The recent attacks on the West by radical jihadists have prompted many people to ask, Do Muslims and Christians worship the same God?
In 638 AD, when the Muslims conquered Jerusalem, they sought to create a symbol of the superiority of Islam by building the Dome of the Rock on the Temple Mount, smack in the middle of the Jewish temple grounds, on Mount Moriah. There, say the Jews, Abraham was prepared to offer Isaac until the angel stopped him. Muslims say the son being offered was Ishmael, father of the Arabs.
The Dome of the Rock remains a shrine for pilgrims and is Islam’s third holiest site. An inscription at the entrance reads:
“He is God,
He is one,
He has no companions,
He does not beget,
He is not begotten”
This is a direct challenge to the biblical revelation of the Trinity, the unity and diversity of God.
Do Muslims and Christians worship the same God? Before declaring a simple Yes or No answer, let’s consider the commonalities and differences between these two understandings of God. (For reasons that will become clear below we will add Judaism to the mix as well.)
Commonalities between Muslims and Christians
In contrast to Atheism (no God), Monism (one undivided spirit), Polytheism (many finite gods), and pantheism (God and the universe are one) stands Monotheism. Muslims and Christians, as well as Jews, all confess belief in the One Infinite God, Creator of heaven and earth.
These three monotheistic faiths have more in common with one another than with pagan religions and certainly more than with Secularism–Atheism. They are people of the Book; they believe in revelation. God has spoken to humankind. They believe:
- In one infinite-personal God.
- There is truth and moral order in the universe.
- They have a mission. While the concept of mission is common, the nature of the mission is different. For the Jews, the mission is to settle the promised land. For Christians, to advance the Kingdom of God. For Muslims, to establish a global caliphate
Differences between Muslims and Christians
While the three monolithic faiths have much they agree upon, especially in contrast with atheism, they have major points of divergence.
One point of divergence relates to revelation. For the Jews, it is the Hebrew scriptures (what Christians call the Old Testament). For Christians it is the written word (Old and New Testaments) and the Living Word, Jesus Christ. For Muslims it is the Quran and the prophet Mohammed.
But we have moved away from our central question, do Christians and Muslims worship the same God? When we consider two critical issues—the nature of God and the character of God—we see the answer is clearly No.
While Jews, Muslims and Christians all believe in one God, they differ on whether God is an absolute (single) one or a united (combined) one. Islam and modern Judaism are unitarian. They understand God to be a single unity. The Arabic word that describes this is توحيد tawḥīd, meaning the oneness [of God] and signifies the indivisible oneness of God.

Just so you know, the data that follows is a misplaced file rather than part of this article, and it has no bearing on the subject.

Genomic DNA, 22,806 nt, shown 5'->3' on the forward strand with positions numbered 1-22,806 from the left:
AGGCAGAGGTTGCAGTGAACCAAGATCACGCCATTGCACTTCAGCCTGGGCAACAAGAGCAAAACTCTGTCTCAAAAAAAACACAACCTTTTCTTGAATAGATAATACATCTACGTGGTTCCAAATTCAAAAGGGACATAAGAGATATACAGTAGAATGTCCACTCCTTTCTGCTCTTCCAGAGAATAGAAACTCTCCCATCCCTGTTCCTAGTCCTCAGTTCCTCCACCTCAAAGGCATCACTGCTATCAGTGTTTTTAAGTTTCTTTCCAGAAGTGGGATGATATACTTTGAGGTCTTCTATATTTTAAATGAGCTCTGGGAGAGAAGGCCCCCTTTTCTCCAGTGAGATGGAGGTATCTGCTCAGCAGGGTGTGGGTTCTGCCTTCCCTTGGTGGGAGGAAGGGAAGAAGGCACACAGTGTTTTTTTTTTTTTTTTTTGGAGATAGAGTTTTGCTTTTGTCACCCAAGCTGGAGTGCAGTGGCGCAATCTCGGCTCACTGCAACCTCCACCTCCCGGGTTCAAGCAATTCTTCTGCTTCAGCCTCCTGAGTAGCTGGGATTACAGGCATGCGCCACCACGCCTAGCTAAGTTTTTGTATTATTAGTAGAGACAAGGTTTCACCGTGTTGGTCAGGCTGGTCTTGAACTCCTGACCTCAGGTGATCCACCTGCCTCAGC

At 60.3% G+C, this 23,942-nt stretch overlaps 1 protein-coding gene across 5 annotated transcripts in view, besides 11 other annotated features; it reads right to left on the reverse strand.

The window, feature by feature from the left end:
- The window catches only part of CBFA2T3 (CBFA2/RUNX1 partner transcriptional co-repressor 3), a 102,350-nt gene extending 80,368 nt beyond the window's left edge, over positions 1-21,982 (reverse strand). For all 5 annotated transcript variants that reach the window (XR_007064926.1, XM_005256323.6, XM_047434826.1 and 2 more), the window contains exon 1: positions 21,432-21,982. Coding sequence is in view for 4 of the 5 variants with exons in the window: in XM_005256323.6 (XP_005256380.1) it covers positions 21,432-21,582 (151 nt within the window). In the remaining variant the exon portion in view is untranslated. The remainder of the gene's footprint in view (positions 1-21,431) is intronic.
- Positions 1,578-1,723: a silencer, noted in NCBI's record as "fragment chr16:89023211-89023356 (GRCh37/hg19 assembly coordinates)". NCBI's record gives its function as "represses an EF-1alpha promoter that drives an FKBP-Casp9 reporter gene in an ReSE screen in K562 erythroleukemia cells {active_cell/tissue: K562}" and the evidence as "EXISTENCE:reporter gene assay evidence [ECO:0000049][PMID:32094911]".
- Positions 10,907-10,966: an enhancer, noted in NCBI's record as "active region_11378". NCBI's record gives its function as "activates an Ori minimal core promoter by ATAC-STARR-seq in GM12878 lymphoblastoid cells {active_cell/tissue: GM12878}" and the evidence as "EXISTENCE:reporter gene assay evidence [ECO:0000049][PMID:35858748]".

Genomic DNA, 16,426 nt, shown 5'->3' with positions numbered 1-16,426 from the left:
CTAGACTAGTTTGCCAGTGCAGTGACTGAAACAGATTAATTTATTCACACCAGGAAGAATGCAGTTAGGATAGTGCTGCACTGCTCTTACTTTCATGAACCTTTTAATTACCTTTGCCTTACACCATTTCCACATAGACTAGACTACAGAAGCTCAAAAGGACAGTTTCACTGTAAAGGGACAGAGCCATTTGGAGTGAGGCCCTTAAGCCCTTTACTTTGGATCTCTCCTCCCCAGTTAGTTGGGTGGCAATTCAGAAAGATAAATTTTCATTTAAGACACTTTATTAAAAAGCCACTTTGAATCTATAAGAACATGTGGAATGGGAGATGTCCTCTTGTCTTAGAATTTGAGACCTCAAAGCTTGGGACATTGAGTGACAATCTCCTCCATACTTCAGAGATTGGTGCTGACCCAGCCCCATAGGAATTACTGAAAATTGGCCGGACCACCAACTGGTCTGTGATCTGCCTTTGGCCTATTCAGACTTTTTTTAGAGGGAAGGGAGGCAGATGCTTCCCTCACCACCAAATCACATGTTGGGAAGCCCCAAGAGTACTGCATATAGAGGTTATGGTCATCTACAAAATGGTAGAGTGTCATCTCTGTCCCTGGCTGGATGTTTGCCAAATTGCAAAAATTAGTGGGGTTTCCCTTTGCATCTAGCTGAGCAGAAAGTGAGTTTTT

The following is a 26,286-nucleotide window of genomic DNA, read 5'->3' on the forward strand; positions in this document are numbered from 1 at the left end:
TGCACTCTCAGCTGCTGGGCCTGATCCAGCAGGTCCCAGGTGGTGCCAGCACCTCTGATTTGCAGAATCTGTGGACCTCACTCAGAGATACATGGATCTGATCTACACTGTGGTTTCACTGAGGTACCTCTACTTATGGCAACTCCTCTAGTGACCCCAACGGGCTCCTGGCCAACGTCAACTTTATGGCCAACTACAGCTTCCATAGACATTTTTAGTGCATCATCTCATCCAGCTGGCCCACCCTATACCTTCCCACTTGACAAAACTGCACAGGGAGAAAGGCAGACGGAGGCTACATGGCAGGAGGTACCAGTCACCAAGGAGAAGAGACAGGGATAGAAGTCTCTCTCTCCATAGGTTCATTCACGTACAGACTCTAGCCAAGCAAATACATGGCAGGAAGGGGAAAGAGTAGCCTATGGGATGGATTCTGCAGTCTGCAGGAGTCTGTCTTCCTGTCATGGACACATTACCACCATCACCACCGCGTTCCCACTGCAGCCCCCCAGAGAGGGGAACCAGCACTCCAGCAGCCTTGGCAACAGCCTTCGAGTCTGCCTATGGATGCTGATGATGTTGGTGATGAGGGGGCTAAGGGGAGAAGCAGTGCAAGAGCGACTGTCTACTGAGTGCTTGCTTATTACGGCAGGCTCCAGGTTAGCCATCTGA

The Jews have a rather unique understanding of “one.” In the English, when we say “one” we mean absolute one or single one. This is very much like the Arabic tawhid. But the Jews had two words for one. The first is similar to tawhid. It is the Hebrew word yā·ḥîḏ – Yachid – “single,” “absolute numeric one” or “indivisible” one; as in 1=1. This is the unitary concept of one.
But Hebrew has another concept of one, i.e. ʾě·ḥāḏ – Echad. This word means “united,” “compound,” or “bound together.” Genesis 2:24 uses echad to declare “Therefore a man shall leave his father and his mother and hold fast to his wife, and they shall become echad.” Two combine as one flesh, 1+1=1. The same word is found in the Jewish prayer, the Shema in Deut. 6:4: “Hear, O Israel: The Lord our God, the Lord is Echad.” Christian theologians see this as a reference to the Trinitarian nature of God. God is three in one, 1+1+1=1.
So, there is clearly a difference. While both Islam and Christianity are monotheistic, Christianity is trinitarian and Islam is unitarian. This is the point of the plaque at the entrance to the Dome of the Rock. Devout Muslims see Christianity as a heresy. They incorrectly think Christians worship three gods.
In his remarkable book Answering Jihad, Dr. Nabeel Qureshi, a former Muslim who has come to Christ, summarizes:
Christians worship the triune God: a father who loves unconditionally, a Son who incarnates and who is willing to die for us so that we may be forgiven, and an immanent Holy Spirit who lives in us. This is not who the Muslim God is, and it is not what the Muslim God does. Truly, Tawhid is antithetical to the Trinity, fundamentally incompatible and only similar superficially and semantically. Muslims and Christians do not worship the same God.
So while Christians, as monotheists, have more in common with Muslims then they do with atheists, they do not worship the same God.
As Christians, we should love all Muslims. But we must not try to “bridge” to Islam by claiming to worship the same God.
- Darrow Miller